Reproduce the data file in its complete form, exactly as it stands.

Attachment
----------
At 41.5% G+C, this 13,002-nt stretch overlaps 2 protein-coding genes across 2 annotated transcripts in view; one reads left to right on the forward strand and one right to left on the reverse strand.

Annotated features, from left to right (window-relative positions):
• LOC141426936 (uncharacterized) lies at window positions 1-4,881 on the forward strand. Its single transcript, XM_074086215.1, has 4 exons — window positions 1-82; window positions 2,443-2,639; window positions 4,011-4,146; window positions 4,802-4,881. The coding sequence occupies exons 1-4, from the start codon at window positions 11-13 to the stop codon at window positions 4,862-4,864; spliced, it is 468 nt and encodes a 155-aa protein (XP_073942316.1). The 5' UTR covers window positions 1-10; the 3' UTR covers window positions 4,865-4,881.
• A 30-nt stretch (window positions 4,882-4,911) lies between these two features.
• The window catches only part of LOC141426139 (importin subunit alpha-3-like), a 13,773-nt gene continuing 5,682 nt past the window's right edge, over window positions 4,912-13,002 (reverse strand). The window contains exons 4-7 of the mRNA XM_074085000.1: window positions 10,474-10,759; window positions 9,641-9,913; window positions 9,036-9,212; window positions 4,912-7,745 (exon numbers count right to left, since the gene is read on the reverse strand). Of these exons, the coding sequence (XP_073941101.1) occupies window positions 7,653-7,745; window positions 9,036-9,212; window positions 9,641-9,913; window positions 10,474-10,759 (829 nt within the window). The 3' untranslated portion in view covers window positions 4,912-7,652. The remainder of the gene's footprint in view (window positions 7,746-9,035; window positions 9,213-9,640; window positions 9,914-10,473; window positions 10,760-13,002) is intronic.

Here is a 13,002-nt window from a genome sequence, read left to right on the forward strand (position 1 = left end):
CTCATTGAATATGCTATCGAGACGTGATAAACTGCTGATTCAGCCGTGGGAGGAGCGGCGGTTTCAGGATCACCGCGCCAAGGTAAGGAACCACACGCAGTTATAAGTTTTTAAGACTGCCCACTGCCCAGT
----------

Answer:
At 41.5% G+C, this 13,002-nt stretch overlaps 2 protein-coding genes across 2 annotated transcripts in view; one reads left to right on the forward strand and one right to left on the reverse strand.

Annotated features, from left to right (window-relative positions):
• LOC141426936 (uncharacterized) lies at window positions 1-4,881 on the forward strand. Its single transcript, XM_074086215.1, has 4 exons — window positions 1-82; window positions 2,443-2,639; window positions 4,011-4,146; window positions 4,802-4,881. The coding sequence occupies exons 1-4, from the start codon at window positions 11-13 to the stop codon at window positions 4,862-4,864; spliced, it is 468 nt and encodes a 155-aa protein (XP_073942316.1). The 5' UTR covers window positions 1-10; the 3' UTR covers window positions 4,865-4,881.
• A 30-nt stretch (window positions 4,882-4,911) lies between these two features.
• The window catches only part of LOC141426139 (importin subunit alpha-3-like), a 13,773-nt gene continuing 5,682 nt past the window's right edge, over window positions 4,912-13,002 (reverse strand). The window contains exons 4-7 of the mRNA XM_074085000.1: window positions 10,474-10,759; window positions 9,641-9,913; window positions 9,036-9,212; window positions 4,912-7,745 (exon numbers count right to left, since the gene is read on the reverse strand). Of these exons, the coding sequence (XP_073941101.1) occupies window positions 7,653-7,745; window positions 9,036-9,212; window positions 9,641-9,913; window positions 10,474-10,759 (829 nt within the window). The 3' untranslated portion in view covers window positions 4,912-7,652. The remainder of the gene's footprint in view (window positions 7,746-9,035; window positions 9,213-9,640; window positions 9,914-10,473; window positions 10,760-13,002) is intronic.

Here is a 13,002-nt window from a genome sequence, read left to right on the forward strand (position 1 = left end):
CTCATTGAATATGCTATCGAGACGTGATAAACTGCTGATTCAGCCGTGGGAGGAGCGGCGGTTTCAGGATCACCGCGCCAAGGTAAGGAACCACACGCAGTTATAAGTTTTTAAGACTGCCCACTGCCCAGT